editor.jpg (9946 bytes)Read this issue — our largest ever at 188 pages — and you’ll notice a trend, namely the merging of modalities within imaging, and the merging of imaging and information. That’s why we dubbed this issue “The Technology Melting Pot.”

Imaging technologies have traditionally stood independent, like a row of ingots at the foundry – immutable metals of nuclear medicine, radiography and magnetic resonance. Now these boundaries are melting in the crucible of fusion imaging. Also called fused image tomography, fusion imaging combines the talents of MR, CT, PET and SPECT to produce exciting new anatomical and functional images. (See “Image Fusion Could Power Nuclear Medicine, Other Modalities to Future Growth,” Page 76.) Increasingly powerful workstations make this technology feasible today, allowing software to employ sophisticated algorithms for registering and combining CT, MRI, SPECT and PET data sets.

Walk the RSNA show floor (or flip through our RSNA Preview beginning on Page 44) and you will see new hybrid systems that combine PET and CT or SPECT and CT – some to provide powerful oncology imaging, others that raise the bar for general imaging. Across the show floor are examples of software being used in clinical applications, software that in some cases, surmounts the underlying hardware in much the same way the mathematically derived CT or MR image transcends the raw material collected by a scanner’s detectors. Best of all, the shift to software means imaging departments can hold onto equipment longer and skirt technology obsolescence.

Barriers between imaging studies and patient records are melting, too. New Web-based PACS combine the widespread accessibility of the Internet with surprising affordability. Interoperability and integration are hot topics for administrators and physicians, and the current buzz-word for off-site data management companies, application service provider (ASP) will be on the lips of every PACS salesperson in the Windy City. (See “ASP Trend Looks to Continue at RSNA 2000,” Page 66.)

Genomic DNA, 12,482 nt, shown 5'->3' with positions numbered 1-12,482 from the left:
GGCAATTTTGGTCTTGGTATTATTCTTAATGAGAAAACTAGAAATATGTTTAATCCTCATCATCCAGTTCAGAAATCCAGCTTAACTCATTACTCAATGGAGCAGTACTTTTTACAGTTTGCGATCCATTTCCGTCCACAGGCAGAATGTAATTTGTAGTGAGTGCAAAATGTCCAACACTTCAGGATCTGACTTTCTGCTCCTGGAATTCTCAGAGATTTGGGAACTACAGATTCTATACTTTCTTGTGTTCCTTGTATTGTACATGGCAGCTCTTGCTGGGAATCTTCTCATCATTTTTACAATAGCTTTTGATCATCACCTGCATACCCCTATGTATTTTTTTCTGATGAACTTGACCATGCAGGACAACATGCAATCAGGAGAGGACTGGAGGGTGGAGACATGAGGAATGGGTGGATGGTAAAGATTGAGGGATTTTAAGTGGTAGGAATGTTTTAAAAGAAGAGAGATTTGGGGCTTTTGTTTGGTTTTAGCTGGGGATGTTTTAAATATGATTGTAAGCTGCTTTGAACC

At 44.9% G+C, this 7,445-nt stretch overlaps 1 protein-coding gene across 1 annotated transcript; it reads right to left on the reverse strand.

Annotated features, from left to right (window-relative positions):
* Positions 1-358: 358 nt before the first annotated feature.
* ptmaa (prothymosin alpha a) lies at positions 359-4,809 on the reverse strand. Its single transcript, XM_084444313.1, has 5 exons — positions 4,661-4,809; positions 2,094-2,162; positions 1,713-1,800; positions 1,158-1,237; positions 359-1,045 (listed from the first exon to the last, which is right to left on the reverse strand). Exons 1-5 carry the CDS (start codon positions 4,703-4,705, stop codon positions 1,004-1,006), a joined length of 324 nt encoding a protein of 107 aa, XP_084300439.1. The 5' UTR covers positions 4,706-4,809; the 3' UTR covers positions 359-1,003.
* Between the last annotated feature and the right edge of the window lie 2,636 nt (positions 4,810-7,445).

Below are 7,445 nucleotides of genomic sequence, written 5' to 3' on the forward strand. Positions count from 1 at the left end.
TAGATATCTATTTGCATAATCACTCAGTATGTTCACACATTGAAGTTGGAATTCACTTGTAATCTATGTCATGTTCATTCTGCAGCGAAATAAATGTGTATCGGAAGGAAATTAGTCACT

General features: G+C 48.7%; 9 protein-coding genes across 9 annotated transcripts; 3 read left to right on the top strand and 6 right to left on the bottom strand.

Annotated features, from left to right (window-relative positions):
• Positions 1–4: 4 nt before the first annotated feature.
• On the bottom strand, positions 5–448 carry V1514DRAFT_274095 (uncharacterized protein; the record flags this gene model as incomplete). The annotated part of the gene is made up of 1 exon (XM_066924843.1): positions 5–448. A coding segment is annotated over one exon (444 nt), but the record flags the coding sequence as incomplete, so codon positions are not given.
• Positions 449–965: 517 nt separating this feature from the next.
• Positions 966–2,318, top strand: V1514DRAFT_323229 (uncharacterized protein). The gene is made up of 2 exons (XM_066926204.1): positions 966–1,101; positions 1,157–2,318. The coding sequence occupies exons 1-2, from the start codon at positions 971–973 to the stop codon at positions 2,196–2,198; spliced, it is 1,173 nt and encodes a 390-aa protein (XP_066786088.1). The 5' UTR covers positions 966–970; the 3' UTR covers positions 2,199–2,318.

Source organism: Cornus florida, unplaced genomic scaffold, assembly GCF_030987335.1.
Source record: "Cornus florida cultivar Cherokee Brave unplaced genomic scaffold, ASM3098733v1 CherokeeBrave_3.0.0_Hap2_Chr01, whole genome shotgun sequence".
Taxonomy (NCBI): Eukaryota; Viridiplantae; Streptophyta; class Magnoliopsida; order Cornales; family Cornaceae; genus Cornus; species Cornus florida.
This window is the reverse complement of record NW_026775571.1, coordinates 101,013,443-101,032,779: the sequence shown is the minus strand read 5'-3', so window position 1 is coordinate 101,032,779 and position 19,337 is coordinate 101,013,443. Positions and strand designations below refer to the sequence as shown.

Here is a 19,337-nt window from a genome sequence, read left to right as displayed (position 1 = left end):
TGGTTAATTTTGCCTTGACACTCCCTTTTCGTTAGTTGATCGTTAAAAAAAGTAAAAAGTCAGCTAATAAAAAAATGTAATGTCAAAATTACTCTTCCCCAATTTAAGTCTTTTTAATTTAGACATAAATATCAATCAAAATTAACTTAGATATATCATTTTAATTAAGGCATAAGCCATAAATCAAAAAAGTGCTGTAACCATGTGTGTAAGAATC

The seaward rush to IT hasn’t passed traditional big iron vendors. Expect announcements at RSNA as the major manufacturers create IT products through a combination of acquisitions and strategic alliances.

Imaging technology is fusing, image management is automating and the way healthcare facilities acquire goods and services is evolving too. In “There’s No Business Like e-Business” on Page 146, we examine how e-business and e-commerce methods are trickling into the process of radiology planning and purchasing. Imaging vendors may never rival the online retailing of an Amazon.com, but they are strengthening their use of the World Wide Web to disseminate the prepurchase information needed by busy, comparison-shopping physicians and administrators. Look for more content, online calculators and quicker response to your inquiries. We can expect a revival of dial-up shopping for consumables, this time through the Internet, and there are even a few vendors offering products exclusively for sale online.

Whew! A lot is happening, and there’s a lot for you in this issue of Medical Imaging, so warm up your coffee, adjust your desk lamp, and we’ll get started. Hope you enjoy it!

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Mary C. Tierney, Editor
[email protected]